Sharks 2, Ducks 1: Series sweep sends Ducks to golf course

Hockey is basically golf anyway, right?

Tonight on the Golf Channel, the San Jose Sharks and the Anaheim Ducks convened at the SAP Center to finish off their playoff series. The Sharks even brought along San Francisco 49ers head coach Kyle Shanahan as their celebrity door opener for their second home game this round. That Bay Area unification must’ve had some strong energy to quell their southern California rival.

The Sharks started the game off strong and dominated in the offensive zone through the early stages of the first period. Indeed, Joe Pavelski and Logan Couture both got good looks at John Gibson in the first five minutes of the game. The first goal of the night came from Marcus Sorensen, who scored just six minutes into the game (his third of the series), assisted by Brent Burns and Melker Karlsson.

Fifteen minutes into the first, Joonas Donskoi was tripped by Hampus Lindholm and the Sharks went on their first power play of the night. They did not score. This would become a theme, as both teams found themselves unable to convert on the power play tonight.

Shots were relatively even through the first 20 minutes, with the Ducks firing off 10 shots and the Sharks shooting 10 in the direction of the net. The Sharks headed back to the locker room up 1-0.

The Sharks forwards went into the second period looking a little lethargic.

Just over seven minutes into the second period, Joe Pavelski emulated the Ducks’ leadership group and was called for a tripping minor against Marcus Pettersson. The Ducks failed to score on this power play.

Around a minute after the Ducks’ power play expired, Nick Ritchie was called for slashing on Kevin Labanc. While Burns had a couple of shot attempts on this man advantage, the Sharks ultimately not convert.

Jones made an impressive set of saves against Francois Beauchemin and Corey Perry just after the Sharks power play expired. Almost immediately after, Rikard Rakell and Timo Meier collided, and Timo was called for high-sticking. The Sharks mustered some good defensive play over the ensuing penalty kill, countering some of the Ducks physicality with, well, this:

With a minute left in the period, Eric Fehr was called for hooking against Josh Manson. The Sharks again went on the penalty kill for the remainder of the middle third, and the first minute of the final frame.

The Ducks had actually out-shot the Sharks this period. Through the middle third of the game, the Ducks fired off 14 shots, while the Sharks fired a scant 6.

The early part of this period was surprisingly dramatic. The Sharks started on the penalty kill off of Eric Fehr’s hooking penalty at the close of the second period. Thirty seconds into the third, Rickard Rakell appeared to score on the power play.

Pete DeBoer promptly challenged the goal for the play being offside. Upon a swift video review, Ryan Kesler was found to be offside, and the Ducks goal was overturned. The Sharks returned to the penalty kill for the remaining 30 seconds.

Almost immediately after the Ducks’ power play expired, Brandon Montour was called for high sticking Evander Kane. Stop me if you’ve heard this one before: the Sharks failed to score on their ensuing power play opportunity.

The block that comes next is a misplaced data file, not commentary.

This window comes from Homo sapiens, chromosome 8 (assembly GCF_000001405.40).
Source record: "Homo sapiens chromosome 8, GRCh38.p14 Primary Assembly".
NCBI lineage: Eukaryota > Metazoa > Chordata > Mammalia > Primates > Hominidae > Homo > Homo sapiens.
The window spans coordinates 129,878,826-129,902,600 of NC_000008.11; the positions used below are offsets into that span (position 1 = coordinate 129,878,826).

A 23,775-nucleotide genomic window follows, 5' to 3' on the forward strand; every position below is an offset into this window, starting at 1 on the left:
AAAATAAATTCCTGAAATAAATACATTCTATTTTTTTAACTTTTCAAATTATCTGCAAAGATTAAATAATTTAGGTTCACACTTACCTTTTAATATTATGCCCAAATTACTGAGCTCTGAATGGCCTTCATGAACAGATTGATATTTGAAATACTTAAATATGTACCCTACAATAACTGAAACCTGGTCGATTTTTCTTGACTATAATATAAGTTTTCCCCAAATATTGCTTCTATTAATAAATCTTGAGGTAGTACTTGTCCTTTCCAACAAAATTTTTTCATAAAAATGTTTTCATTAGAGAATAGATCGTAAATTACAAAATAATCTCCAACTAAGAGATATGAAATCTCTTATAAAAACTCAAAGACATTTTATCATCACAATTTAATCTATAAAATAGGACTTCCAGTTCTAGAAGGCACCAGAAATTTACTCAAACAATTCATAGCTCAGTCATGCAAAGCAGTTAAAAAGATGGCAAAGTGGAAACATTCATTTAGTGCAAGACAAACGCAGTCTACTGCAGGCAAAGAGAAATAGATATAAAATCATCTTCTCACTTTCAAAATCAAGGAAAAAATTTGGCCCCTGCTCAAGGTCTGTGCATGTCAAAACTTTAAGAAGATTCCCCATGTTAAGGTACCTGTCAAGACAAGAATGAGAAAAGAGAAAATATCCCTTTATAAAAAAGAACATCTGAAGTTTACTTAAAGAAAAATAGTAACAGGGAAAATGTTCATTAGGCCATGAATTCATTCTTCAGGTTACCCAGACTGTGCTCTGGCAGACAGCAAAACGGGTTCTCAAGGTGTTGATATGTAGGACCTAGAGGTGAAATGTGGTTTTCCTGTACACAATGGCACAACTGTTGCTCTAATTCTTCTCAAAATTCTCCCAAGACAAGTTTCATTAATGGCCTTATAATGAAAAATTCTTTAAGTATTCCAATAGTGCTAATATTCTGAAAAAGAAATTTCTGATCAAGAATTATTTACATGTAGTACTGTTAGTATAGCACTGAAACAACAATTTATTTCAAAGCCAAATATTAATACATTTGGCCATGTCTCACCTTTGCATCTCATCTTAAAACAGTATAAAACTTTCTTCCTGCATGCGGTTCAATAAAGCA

Rinse, repeat. Literally. Thirty seconds after the Sharks power play expired, they found themselves on the penalty kill for the fourth time that evening off a high sticking call on Melker Karlsson. The Sharks successfully killed off the penalty.

Eight minutes into the third, Andrew Cogliano scored a goal and his first and only point of the 2018 postseason, assisted by Ryan Kesler and Jakob Silfverberg.

Tomas Hertl promptly put the Sharks back on top, scoring off a feed from Marc-Edouard Vlasic.

John Gibson was pulled with two minutes remaining in the game and in the Ducks postseason campaign. The Sharks did not score on the empty net, but did have a couple shots go wide.

The Ducks only managed seven shots over the final period, while the Sharks fired off nine, with both teams finding the back of the net once. The Sharks ended the game and the series with the second sweep in franchise history.


Let’s take a quick look at some data visualization illustrating both teams’ shots tonight, shall we?

The Sharks visibly dominated with shot attempts through the first 20 minutes of play. The little Chewbacca face six minutes in is the Sorensen goal (marked as such because of a Brent Burns assist). Score-adjusted corsi remains relatively equal over the last forty minutes of the game, with the Ducks putting a few shots on net towards the end of the second and third periods.

Here’s an even strength heat map showing shot attempts throughout the night. While both Sharks goals came from right within the point, the majority of shots actually originated from within the left faceoff circle, or just behind the right faceoff circle. The Ducks drove straight to the point tonight, and only successfully converted one shot.


  • The San Jose Sharks are the first NHL team to win a playoff series while being broadcast on the Golf Channel. Incidentally, this victory will be sending the Ducks to the golf course. Yes, this entire story was set-up for that bit.
  • Francois Beauchemin is evidently still an active NHL player. This note may no longer be accurate by press time.
  • Corey Perry was been held pointless this series.
  • Neither team was able to score on the power play tonight. The Sharks had a power play goal in every game up until this point, including four on Monday night.
  • No Ducks captain took a penalty tonight. Two games in this series had all three captains in the box.
  • The Sharks will be taking on the Pacific Division Champion Vegas Golden Knights for round two. The Knight completed a sweep of the Kings on Tuesday./